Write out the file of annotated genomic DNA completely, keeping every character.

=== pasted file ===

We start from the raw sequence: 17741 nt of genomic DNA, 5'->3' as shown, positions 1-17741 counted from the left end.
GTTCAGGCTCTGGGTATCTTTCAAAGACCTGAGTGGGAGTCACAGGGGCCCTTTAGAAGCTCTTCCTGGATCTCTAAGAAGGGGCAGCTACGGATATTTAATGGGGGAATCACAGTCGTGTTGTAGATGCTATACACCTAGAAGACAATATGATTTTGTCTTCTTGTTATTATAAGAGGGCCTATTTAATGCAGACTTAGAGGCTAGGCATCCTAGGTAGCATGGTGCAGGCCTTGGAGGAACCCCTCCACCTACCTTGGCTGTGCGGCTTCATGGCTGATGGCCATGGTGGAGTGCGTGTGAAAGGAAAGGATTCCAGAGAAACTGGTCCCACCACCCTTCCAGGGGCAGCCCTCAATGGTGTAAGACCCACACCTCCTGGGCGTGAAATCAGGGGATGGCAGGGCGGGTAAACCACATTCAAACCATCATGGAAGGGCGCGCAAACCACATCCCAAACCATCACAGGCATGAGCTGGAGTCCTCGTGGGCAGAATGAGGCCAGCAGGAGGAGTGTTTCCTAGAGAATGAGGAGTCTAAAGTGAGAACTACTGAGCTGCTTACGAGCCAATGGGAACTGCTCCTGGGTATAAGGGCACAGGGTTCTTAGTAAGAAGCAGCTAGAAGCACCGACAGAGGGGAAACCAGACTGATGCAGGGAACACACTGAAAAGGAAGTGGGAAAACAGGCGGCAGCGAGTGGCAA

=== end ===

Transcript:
We start from the raw sequence: 17741 nt of genomic DNA, 5'->3' as shown, positions 1-17741 counted from the left end.
GTTCAGGCTCTGGGTATCTTTCAAAGACCTGAGTGGGAGTCACAGGGGCCCTTTAGAAGCTCTTCCTGGATCTCTAAGAAGGGGCAGCTACGGATATTTAATGGGGGAATCACAGTCGTGTTGTAGATGCTATACACCTAGAAGACAATATGATTTTGTCTTCTTGTTATTATAAGAGGGCCTATTTAATGCAGACTTAGAGGCTAGGCATCCTAGGTAGCATGGTGCAGGCCTTGGAGGAACCCCTCCACCTACCTTGGCTGTGCGGCTTCATGGCTGATGGCCATGGTGGAGTGCGTGTGAAAGGAAAGGATTCCAGAGAAACTGGTCCCACCACCCTTCCAGGGGCAGCCCTCAATGGTGTAAGACCCACACCTCCTGGGCGTGAAATCAGGGGATGGCAGGGCGGGTAAACCACATTCAAACCATCATGGAAGGGCGCGCAAACCACATCCCAAACCATCACAGGCATGAGCTGGAGTCCTCGTGGGCAGAATGAGGCCAGCAGGAGGAGTGTTTCCTAGAGAATGAGGAGTCTAAAGTGAGAACTACTGAGCTGCTTACGAGCCAATGGGAACTGCTCCTGGGTATAAGGGCACAGGGTTCTTAGTAAGAAGCAGCTAGAAGCACCGACAGAGGGGAAACCAGACTGATGCAGGGAACACACTGAAAAGGAAGTGGGAAAACAGGCGGCAGCGAGTGGCAA